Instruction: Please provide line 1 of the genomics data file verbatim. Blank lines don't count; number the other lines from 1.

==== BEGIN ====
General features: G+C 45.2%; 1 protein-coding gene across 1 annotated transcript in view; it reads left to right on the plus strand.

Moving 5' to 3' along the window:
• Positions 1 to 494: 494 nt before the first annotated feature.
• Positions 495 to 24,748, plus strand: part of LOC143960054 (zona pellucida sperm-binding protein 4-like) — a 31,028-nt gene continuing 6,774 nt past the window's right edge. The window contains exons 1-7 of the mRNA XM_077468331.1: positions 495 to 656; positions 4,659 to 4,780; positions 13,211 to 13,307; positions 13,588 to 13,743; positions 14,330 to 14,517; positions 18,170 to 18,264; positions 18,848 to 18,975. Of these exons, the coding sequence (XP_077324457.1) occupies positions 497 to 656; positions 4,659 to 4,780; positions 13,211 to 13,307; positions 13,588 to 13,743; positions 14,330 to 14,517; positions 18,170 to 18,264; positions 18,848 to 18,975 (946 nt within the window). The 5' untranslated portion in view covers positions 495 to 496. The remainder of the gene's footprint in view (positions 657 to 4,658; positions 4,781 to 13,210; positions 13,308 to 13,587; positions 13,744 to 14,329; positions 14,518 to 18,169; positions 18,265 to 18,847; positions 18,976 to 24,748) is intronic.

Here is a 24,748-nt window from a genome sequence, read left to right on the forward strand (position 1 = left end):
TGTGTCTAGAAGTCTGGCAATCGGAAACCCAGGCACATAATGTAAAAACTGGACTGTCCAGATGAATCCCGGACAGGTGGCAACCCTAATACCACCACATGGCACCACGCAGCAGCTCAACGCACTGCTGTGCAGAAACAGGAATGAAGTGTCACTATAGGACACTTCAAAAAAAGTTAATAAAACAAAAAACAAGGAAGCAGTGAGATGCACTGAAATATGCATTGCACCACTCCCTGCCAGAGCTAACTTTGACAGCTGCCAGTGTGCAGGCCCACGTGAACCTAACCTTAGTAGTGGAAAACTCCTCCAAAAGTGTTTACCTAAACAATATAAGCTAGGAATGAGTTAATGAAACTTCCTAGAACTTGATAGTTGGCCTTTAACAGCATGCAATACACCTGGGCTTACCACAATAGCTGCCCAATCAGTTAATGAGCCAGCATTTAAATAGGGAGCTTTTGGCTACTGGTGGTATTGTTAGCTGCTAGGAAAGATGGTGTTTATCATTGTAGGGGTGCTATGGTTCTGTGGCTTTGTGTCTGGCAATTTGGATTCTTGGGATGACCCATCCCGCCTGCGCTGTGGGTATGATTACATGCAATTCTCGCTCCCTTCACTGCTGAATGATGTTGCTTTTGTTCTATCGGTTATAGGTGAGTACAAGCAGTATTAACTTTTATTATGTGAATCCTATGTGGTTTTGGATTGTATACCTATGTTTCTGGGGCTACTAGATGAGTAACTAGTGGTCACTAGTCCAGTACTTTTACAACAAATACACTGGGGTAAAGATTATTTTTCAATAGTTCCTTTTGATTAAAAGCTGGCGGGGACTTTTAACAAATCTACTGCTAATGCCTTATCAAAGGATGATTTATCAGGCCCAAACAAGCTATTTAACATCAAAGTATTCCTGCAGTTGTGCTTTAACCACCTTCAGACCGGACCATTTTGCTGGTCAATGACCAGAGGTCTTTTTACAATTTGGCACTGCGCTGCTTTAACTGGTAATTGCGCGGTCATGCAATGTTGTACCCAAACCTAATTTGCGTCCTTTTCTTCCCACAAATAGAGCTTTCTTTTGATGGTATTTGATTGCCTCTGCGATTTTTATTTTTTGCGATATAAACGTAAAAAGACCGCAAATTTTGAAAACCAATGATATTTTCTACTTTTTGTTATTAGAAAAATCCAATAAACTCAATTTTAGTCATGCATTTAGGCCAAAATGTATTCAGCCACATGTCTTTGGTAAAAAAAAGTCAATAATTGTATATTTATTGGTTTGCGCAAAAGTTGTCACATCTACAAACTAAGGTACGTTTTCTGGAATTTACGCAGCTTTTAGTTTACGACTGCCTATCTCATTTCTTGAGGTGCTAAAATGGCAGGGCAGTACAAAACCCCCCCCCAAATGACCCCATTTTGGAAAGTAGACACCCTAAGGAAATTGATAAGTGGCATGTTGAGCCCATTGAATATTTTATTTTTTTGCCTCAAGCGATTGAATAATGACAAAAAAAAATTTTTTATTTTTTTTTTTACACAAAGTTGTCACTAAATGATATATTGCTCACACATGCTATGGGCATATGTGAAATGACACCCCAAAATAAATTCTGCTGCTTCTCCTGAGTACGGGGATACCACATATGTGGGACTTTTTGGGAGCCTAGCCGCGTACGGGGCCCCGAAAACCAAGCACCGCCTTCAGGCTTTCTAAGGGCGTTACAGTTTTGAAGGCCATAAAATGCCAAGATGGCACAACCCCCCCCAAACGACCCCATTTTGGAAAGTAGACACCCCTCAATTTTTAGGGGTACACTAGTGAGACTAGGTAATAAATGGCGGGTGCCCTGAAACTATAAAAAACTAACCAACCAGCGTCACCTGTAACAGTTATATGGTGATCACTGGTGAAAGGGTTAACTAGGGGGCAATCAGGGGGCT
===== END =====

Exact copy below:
General features: G+C 45.2%; 1 protein-coding gene across 1 annotated transcript in view; it reads left to right on the plus strand.